How to Stay Young

I met Roger at the park. He ran past me, making a loop around the river. On the second loop – or maybe it was more, I didn’t really count them, he stopped for a chat.

“How long you been running?” I asked.

“Since I was 40,” Roger said.

“How old are you now?”

“83.”

“How far do you run?”

“On my slow days, I run 3 miles. On my good days I run 7 to 8 miles.”

“Do you ever wake and feel like not running?”

“Oh, sure. On those days, I might run a 100 yards and realize my body just isn’t having it. So I go back home.”

Roger doesn’t have many of those days, however. His first started running competitively back in his high school days in Missoula, Montana. But he said he gave it up when he realized his times put him in 4th place on the team instead of in the top three. What was the point? So he quit the team and didn’t return to the sport until decades later.

Oh, to be sure, he stayed active during that time. Hiking. Biking. Anything outdoors. But at 40 he started running and loved the way it helped him mentally, emotionally.

“People who stay active think younger than people who don’t,” Roger said, noting that he belongs to a couple of different running clubs. In fact, when he moved up to Central Oregon from California some 30 years ago, he contacted the Chamber of Commerce and asked them about how to get connected to a running club.

“The club met on Wednesday nights and Saturday mornings, which was the same as the club I was with in California, so that made it easy,” he said.

Roger and his teammates took first place in their age bracket in Bend’s Pole, Pedal, Paddle event this year.  The six event race includes a short downhill ski, 8k Nordic race and 22-mile bike ride, a 5-mile run, 1.5-mile kayak and half mile sprint back to Bend. Roger rain the 5-miles leg. Over 3,000 people competed, some as teams, some as individuals. Roger said his team won by default. They were the only team in their age bracket.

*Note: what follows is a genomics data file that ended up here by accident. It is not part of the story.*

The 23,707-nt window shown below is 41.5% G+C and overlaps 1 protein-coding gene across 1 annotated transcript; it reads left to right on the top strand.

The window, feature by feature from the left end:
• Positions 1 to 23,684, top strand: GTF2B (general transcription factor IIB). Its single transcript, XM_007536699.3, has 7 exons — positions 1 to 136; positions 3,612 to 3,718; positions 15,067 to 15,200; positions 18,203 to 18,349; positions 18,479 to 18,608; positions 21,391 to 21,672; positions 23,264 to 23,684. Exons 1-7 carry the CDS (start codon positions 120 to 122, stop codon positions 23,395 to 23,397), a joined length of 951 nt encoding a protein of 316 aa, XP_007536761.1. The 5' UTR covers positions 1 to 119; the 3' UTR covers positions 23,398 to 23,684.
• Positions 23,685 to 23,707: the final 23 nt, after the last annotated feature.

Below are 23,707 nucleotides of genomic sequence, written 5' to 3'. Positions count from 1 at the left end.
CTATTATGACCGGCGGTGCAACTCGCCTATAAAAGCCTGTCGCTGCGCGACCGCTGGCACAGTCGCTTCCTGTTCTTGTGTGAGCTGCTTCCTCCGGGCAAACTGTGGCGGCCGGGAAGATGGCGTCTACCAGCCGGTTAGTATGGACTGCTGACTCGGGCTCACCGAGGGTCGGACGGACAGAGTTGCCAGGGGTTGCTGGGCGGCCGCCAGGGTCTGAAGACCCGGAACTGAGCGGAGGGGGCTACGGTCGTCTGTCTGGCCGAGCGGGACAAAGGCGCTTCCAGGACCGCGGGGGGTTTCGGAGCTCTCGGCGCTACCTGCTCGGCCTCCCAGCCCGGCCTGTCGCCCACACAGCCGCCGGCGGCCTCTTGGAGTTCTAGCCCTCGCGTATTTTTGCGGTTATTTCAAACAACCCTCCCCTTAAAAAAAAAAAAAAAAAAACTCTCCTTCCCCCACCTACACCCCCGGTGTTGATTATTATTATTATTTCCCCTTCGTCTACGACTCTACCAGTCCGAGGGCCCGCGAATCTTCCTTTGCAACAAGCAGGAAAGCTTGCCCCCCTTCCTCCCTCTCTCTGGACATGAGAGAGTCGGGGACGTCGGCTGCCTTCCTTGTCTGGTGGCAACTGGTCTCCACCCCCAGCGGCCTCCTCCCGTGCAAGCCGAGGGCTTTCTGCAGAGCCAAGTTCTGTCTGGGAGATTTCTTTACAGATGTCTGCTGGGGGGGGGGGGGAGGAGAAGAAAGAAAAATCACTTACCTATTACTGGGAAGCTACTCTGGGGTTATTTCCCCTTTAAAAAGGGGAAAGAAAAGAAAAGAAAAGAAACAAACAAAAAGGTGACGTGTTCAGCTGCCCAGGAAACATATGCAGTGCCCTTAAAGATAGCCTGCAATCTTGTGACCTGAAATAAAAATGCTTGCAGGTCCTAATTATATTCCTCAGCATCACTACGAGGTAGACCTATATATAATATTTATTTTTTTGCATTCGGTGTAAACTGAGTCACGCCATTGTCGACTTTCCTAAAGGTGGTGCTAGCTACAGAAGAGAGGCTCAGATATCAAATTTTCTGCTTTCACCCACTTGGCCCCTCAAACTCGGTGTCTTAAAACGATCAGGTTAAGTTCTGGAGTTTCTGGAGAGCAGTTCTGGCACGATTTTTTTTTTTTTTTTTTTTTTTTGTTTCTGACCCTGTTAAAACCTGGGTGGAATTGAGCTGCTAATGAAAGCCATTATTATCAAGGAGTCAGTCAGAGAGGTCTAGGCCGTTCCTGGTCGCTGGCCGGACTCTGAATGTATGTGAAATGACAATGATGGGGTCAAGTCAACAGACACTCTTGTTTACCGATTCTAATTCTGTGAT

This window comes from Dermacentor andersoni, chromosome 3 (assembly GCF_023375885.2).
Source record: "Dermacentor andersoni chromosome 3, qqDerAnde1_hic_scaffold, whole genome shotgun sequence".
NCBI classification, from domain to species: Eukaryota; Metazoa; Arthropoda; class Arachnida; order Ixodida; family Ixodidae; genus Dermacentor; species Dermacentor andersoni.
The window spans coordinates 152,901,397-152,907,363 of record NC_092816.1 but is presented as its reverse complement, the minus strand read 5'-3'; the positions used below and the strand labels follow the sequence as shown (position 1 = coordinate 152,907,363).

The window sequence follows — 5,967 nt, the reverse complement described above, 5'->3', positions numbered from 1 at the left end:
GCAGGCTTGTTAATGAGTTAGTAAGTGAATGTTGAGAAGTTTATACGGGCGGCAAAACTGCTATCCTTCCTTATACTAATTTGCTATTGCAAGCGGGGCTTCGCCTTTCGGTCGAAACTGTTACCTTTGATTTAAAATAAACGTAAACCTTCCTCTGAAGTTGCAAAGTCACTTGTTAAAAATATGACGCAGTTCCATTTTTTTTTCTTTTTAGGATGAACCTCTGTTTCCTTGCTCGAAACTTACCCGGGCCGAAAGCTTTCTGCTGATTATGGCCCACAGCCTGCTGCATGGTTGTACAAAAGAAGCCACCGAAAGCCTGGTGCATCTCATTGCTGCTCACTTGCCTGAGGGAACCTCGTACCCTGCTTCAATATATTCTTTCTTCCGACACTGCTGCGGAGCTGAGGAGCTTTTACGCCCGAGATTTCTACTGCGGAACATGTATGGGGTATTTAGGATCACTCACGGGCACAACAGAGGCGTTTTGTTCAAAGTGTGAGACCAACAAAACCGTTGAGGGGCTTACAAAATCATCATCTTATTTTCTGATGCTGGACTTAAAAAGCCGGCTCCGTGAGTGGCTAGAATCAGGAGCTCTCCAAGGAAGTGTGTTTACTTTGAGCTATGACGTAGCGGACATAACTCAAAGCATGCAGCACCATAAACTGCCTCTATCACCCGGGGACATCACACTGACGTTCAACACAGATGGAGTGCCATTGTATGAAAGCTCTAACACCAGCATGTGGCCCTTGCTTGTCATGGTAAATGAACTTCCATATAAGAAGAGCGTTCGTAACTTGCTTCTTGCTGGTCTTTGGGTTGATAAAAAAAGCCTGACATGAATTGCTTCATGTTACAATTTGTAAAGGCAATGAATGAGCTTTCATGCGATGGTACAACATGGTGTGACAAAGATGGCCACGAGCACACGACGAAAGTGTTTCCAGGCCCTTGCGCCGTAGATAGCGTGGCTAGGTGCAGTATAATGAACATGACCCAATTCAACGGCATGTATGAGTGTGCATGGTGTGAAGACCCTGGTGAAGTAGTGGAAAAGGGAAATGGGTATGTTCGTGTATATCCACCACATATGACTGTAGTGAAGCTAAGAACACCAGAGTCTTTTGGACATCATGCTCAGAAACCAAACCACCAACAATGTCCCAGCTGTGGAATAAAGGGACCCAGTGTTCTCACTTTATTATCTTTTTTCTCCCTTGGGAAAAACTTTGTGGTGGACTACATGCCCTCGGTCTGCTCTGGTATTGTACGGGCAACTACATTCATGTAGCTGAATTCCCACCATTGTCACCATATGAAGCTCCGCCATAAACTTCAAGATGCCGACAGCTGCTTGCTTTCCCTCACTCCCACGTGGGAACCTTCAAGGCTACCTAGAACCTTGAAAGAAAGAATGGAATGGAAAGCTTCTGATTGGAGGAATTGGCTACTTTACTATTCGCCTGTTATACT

His favorite race over the years has been the DipSea Race in Northern California. Roger prefers trail racing. Even now, he will go out into the trails of the Cascades and trains. The Dipsea claims to be the oldest trail race in the US. The first race took place in 1905.  The trail is a 7.4 mile course is considered to be one of the most beautiful courses in the world. The hills of Marin County make it a challenging course for runners of any age.

One of his running buddies had to retire from running recently. At age 89, he was beset by health problems. Roger has some arthritis in his joints but he enjoys relatively good health. In the winter, Roger skies across country.

“Aging is a mindset,” Roger said. To emphasis his position, Roger shared a story about a class he took for folks 60 and up. “All they wanted to do was to talk about all the aches and pains they’ve got.”

Roger doesn’t have time for that. At age 83, he’s focused on far more important matters.

”People who stay active think younger,” he said.

That sure helps explain a lot about our current state of affairs. We should start requiring all political leaders log a minimum amount of physical exercise weekly. Anyone who doesn’t should be disqualified from office.

Karen Spears Zacharias is author of Mother of Rain (Mercer University Press).

Karen Spears Zacharias

Author/Journalist/Educator. Gold Star Daughter.

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